Unrest threatens winter tourism in Darjeeling

Unrest threatens winter tourism in Darjeeling
Entangled within newly brewing up political equations between the Centre, state and local political forces, Darjeeling hills is skeptical on its winter season tourism business.

“We are uncertain about winter season business in Darjeeling hills though the demand trend was highly favourable before the onset of the disturbances,” said tour operators.

According to Samrat Sanyal, president, Eastern Himalayan Travel and Tour Operators Association, winter season contributes a major chunk of Darjeeling’s Rs 350 crore worth average annual tourism business as it brings in many premium class adventurers and other special interest tourist groups.

“It will be difficult serving these groups in the imminent chaos in case those pop up. We may have to cancel or divert these bookings while absorbing heavy losses,” he said.

The situation has emerged out of the recent political developments. After over 100 days long bandh in the hilly region, though the situation has started taking an apparent normal shape, the political fire is still burning with high potential to erupt anytime destabilising entire scenario again.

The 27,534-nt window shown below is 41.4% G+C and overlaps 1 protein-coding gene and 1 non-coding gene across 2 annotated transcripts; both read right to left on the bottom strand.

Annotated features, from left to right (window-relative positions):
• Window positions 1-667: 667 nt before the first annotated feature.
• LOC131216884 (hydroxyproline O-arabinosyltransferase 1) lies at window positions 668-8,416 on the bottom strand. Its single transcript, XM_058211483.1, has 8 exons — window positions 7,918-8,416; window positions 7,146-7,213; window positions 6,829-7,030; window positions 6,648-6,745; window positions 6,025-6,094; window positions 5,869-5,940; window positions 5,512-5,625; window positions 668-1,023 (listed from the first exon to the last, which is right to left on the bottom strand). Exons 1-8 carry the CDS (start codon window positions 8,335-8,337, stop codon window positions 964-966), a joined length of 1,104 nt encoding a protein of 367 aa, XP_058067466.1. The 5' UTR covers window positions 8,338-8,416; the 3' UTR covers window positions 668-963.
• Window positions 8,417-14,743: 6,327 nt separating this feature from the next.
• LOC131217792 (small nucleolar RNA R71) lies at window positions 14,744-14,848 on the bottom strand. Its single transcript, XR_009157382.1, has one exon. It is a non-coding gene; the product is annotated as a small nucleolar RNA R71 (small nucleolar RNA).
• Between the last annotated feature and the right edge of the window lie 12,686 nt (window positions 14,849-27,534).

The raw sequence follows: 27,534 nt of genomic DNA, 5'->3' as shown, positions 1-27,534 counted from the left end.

The Trinamool Congress, which is the ruling party in the state, has launched a manhunt for Bimal Gurung who is absconding.

On the other side, the BJP, which is an ally of the GJM, is trying to encash pro-GJM sentiment by opposing TMC’s stance. The hill political forces, despite their common demand of separate statehood, started breathing fire against each others to justify their individual interests.

“All these may once again flare up the unrest. Especially, if government arrests Gurung without giving him avenues to surface and surrender,” a senior security official said.

Meanwhile, the United Kingdom, the largest contributor to Darjeeling’s winter time inbound tourists, is still continuing with caution for British citizens on travelling in Darjeeling region. On the other side, “We are also keeping a close watch on the situation. Hope things will get back to normalcy soon,” said US consul general Craig Hall.

At ground level, tourism arena is keeping its fingers crossed. While many of the operatives are focusing on Bhutan as alternative, many others are concentrating on outbound operations. 


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